Today is a Red Sox off day. Some players will fish. Others play golf.

Dustin Pedroia has a hobby that falls a little outside the box — the search for Bigfoot.

You probably knew that if you follow Pedroia on Twitter (@15Lasershow), where a “Sasquatch Crossing” sign serves as his avatar. This spring, he walks around, a lot, in a light blue T-shirt with a Bigfoot drawing on it.

His next-door neighbor in the clubhouse, Will Middlebrooks, says Bigfoot is all Pedroia talks about, not only the TV show about the search but Bigfoot himself.

Middlebrooks is convinced that Pedroia believes in Bigfoot “120 percent.”

Pedroia is noncommittal. A little like Carl Everett was when it came to the subject of dinosaurs, he hasn’t seen foolproof evidence with his own eyes yet.

The search for Bigfoot, though, that matters.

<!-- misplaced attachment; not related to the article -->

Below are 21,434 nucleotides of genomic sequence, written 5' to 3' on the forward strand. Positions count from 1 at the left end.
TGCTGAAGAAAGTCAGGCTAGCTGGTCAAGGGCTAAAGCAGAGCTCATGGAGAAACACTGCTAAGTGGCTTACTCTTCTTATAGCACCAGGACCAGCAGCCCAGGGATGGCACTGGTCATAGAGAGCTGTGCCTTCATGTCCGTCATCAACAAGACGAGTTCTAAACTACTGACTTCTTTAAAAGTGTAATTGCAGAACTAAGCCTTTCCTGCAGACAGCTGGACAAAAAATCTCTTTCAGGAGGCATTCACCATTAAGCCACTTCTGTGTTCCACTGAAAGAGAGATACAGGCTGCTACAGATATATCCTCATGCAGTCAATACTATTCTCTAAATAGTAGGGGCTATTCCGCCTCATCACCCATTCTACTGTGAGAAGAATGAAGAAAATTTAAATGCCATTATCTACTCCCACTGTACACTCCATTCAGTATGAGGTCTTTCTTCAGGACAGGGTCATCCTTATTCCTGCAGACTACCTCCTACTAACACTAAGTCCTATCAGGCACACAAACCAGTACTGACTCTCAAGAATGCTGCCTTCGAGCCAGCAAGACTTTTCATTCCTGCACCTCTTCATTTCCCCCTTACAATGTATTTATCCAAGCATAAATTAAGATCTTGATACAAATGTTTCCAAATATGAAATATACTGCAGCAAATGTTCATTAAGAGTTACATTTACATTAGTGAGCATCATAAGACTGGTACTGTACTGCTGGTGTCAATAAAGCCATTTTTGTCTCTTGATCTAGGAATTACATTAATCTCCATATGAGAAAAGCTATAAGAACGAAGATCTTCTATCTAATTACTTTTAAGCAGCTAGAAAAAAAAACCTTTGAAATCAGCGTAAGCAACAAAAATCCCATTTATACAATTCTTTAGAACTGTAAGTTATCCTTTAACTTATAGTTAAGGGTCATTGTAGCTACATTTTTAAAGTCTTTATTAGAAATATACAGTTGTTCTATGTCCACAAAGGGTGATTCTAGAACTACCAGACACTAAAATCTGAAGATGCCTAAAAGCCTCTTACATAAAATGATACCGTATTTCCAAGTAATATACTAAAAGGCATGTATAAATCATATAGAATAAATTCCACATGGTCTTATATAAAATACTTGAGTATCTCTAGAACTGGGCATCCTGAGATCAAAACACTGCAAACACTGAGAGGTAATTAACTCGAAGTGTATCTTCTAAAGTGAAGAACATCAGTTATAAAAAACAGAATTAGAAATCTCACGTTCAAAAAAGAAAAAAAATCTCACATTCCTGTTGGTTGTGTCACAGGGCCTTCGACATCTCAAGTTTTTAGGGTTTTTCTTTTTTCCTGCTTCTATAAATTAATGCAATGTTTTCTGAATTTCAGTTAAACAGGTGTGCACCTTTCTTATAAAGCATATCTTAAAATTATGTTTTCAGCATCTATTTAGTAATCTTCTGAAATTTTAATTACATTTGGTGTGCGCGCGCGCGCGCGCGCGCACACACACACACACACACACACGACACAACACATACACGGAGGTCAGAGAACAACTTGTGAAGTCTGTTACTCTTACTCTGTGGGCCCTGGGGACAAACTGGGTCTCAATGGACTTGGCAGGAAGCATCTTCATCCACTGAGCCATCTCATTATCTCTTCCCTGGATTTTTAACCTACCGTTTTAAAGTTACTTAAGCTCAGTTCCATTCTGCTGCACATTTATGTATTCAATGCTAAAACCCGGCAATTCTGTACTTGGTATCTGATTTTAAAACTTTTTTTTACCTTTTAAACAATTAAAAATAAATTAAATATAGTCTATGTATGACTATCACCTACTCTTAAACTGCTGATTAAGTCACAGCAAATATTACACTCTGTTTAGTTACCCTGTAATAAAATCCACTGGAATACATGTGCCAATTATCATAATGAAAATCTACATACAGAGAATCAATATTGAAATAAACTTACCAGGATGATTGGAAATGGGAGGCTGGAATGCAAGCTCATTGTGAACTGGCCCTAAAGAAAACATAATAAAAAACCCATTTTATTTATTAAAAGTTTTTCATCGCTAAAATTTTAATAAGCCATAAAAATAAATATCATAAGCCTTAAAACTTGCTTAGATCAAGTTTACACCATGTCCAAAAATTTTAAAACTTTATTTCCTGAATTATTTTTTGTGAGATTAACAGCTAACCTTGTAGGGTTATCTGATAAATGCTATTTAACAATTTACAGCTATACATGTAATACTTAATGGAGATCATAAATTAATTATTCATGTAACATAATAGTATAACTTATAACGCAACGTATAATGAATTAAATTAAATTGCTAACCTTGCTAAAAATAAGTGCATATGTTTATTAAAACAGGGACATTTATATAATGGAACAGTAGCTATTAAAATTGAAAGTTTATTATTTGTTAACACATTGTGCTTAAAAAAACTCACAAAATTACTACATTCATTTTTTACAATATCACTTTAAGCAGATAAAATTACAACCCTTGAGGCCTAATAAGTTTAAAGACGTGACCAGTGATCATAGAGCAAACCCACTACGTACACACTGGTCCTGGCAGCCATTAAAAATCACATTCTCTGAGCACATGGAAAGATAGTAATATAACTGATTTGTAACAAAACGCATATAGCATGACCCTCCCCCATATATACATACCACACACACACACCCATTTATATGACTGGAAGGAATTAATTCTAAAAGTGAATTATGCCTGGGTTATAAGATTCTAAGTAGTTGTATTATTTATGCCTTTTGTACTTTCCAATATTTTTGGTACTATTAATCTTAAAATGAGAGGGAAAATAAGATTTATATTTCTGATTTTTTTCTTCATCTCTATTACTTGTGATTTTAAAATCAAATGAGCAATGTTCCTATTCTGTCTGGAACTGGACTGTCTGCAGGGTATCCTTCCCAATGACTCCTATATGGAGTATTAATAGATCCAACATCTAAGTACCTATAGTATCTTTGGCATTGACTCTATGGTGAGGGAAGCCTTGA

Pedroia believes in the search for Bigfoot. Bigfeet, actually.

“There’s gotta be” more than one, he said yesterday. “I don’t know, I haven’t seen them. Keep looking for them.”

Pedroia does not miss episodes of Animal Planet’s “Finding Bigfoot.”

“It’s good, man, it’s good stuff,” he said.

Pedroia is up to date on all the claims, old and new, of the tall, lumbering creature known for its putrid stench, humongous footprints, ape-like noises and extremely reclusive habits. He said the Les Trout-Sasquatch YouTube videos are “pretty cool.” He is not into the Loch Ness monster, but Yeti (the Abominable Snowman, believed to be roaming the Himalayan Mountains) is “probably from the same family, probably from the same origin.”

The idea that all the Sasquatches must be breeding brings up the idea that there are baby Sasquatches sequestered in the woods somewhere.

“They call them juvenile Sasquatches,” Pedroia informs a newcomer to the search.

The conversation makes Pedroia a bit wary.

“It’s not a big deal, it’s normal stuff,” he said.